One of Scotland’s most respected oil economists has today taken the UK Treasury to task over its oil & gas forecasts which he described as ill-informed and “well wide of the mark”.
Writing for the Sunday Times online, Professor Sir Donald MacKay has pointed out that using oil price predictions from the Department of Energy and Climate Change (DECC) and official production forecasts from Oil & Gas UK, would generate revenue of £31.8 billion between 2017-19, almost double the £15.8 billion claimed in Treasury figures.
Sir Donald is a former chairman of Scottish Enterprise, former Economic Adviser to the Secretary of State for Scotland for more than 25 years and chairman of the Scottish Mortgage Trust.
Professor MacKay who authored key works on the Economy of the North Sea and the Political Economy of North Sea Oil in the 1970’s, dismissed claims from UK Treasury Minister Danny Alexander, stating: “if Danny looks at this he might conclude there is no hole in the Scottish Government’s oil predictions but there is a mountain of black gold missing from his.”
There was criticism of the Office of Budgetary Responsibility (OBR) over its pessimistic oil forecasts when compared to the Department of Energy and Climate Change (DECC).
He wrote: “The OBR 2012 forecast was that, by 2017-18 the oil price would be down to almost $90 per barrel, some $30 per barrel below the 2012 forecast of DECC.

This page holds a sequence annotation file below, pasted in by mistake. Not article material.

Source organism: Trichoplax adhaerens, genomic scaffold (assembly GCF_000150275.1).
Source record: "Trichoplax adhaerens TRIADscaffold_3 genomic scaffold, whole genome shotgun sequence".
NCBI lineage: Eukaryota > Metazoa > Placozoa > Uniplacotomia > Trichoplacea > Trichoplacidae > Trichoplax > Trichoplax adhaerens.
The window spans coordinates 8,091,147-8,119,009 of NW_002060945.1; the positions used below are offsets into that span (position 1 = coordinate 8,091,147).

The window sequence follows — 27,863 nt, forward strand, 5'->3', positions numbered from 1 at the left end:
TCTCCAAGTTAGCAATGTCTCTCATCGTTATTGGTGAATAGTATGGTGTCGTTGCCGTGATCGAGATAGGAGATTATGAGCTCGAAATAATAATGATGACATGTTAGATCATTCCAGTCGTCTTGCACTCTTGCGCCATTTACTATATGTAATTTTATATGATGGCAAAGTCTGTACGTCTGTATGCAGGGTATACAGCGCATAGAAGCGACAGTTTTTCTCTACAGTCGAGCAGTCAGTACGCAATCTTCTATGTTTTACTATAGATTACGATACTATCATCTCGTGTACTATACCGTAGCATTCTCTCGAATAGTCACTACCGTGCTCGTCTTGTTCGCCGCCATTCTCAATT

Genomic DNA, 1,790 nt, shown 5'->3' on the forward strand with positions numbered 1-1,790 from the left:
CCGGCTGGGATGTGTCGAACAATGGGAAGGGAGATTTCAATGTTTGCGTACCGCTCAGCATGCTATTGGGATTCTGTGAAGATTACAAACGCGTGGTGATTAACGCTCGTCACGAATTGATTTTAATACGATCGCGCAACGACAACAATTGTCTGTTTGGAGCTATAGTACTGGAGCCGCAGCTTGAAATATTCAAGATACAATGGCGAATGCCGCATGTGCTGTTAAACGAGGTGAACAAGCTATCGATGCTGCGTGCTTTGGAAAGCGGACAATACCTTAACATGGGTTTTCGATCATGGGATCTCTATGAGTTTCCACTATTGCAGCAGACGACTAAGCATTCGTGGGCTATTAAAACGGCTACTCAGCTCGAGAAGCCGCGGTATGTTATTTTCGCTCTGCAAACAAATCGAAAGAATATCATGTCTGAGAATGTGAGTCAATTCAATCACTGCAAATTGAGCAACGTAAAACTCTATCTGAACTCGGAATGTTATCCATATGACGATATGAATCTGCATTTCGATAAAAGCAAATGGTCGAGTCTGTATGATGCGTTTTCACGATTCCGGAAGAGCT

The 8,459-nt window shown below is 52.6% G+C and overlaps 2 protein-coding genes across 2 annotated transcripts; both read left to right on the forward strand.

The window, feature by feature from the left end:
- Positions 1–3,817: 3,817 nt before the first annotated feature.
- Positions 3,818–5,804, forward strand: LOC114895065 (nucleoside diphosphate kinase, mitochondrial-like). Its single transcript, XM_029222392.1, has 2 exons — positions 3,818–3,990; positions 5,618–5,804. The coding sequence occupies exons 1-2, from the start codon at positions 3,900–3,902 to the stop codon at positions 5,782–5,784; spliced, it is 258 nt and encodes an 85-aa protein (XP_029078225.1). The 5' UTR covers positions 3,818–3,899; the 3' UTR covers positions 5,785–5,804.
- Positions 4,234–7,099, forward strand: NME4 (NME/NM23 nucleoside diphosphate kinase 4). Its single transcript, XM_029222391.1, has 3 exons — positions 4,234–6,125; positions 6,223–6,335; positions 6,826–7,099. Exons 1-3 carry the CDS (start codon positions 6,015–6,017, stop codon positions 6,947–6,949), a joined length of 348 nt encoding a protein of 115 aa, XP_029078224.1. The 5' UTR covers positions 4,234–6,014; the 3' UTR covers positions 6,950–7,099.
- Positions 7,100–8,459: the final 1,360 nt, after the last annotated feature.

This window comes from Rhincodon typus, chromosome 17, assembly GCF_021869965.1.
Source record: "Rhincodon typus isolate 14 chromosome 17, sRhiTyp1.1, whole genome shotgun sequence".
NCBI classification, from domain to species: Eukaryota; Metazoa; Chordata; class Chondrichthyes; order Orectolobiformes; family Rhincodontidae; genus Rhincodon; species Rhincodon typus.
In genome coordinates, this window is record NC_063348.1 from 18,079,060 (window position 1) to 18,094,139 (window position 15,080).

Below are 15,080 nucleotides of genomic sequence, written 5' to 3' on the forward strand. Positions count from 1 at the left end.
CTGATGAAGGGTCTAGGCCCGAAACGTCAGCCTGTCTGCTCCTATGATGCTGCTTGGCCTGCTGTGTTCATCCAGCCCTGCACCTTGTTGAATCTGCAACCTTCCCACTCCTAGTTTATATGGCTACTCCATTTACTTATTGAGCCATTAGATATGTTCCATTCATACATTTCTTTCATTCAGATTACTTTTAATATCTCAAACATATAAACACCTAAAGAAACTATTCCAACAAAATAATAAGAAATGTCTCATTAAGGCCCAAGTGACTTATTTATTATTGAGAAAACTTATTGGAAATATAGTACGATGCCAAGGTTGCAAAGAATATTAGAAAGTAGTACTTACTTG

“The latest OBR forecast is that the oil price will be some $99 dollars per barrel in 2018-19, still well below the central DECC forecast of $128.
“Danny Alexander appears not to have discussed this gap with DECC, even though DECC is run by a member of his party and of the coalition.”
Welcoming Professor MacKay’s article, SNP Treasury Spokesperson Stewart Hosie MP said:
“Professor MacKay has been studying oil reserves and the economics of oil for over 40 years now, so there can be few people with greater expertise in this sector.
“His analysis of what the Treasury and the No campaign are saying about the oil & gas sector is a significant blow to their credibility.”
“We have seen record investment in the North Sea in recent years entirely because companies are determined to boost production.
“And as the recent Wood Review proposals earlier this year made clear, we have the opportunity to enhance the economic value of our oil & gas industry by £200 billion over the next 20 years.
“Coming alongside the report by the Expert Commission on Oil and Gas which shows that through consultation, a commitment to certainty for the industry and an oil tax regime that supports both the industry and public revenues there is huge potential in the North Sea for years to come.
“Instead of continuing to talk down Scotland’s oil & gas sector, the Treasury should acknowledge that the sector has a bright future ahead of it.
“With a Yes vote in September we will be able to ensure that the sector benefits from a more stable taxation regime instead of being subject to surprise Treasury tax grabs – maximising the jobs that the industry creates and ensuring that Scotland’s resources are used to the full benefit of people in Scotland.”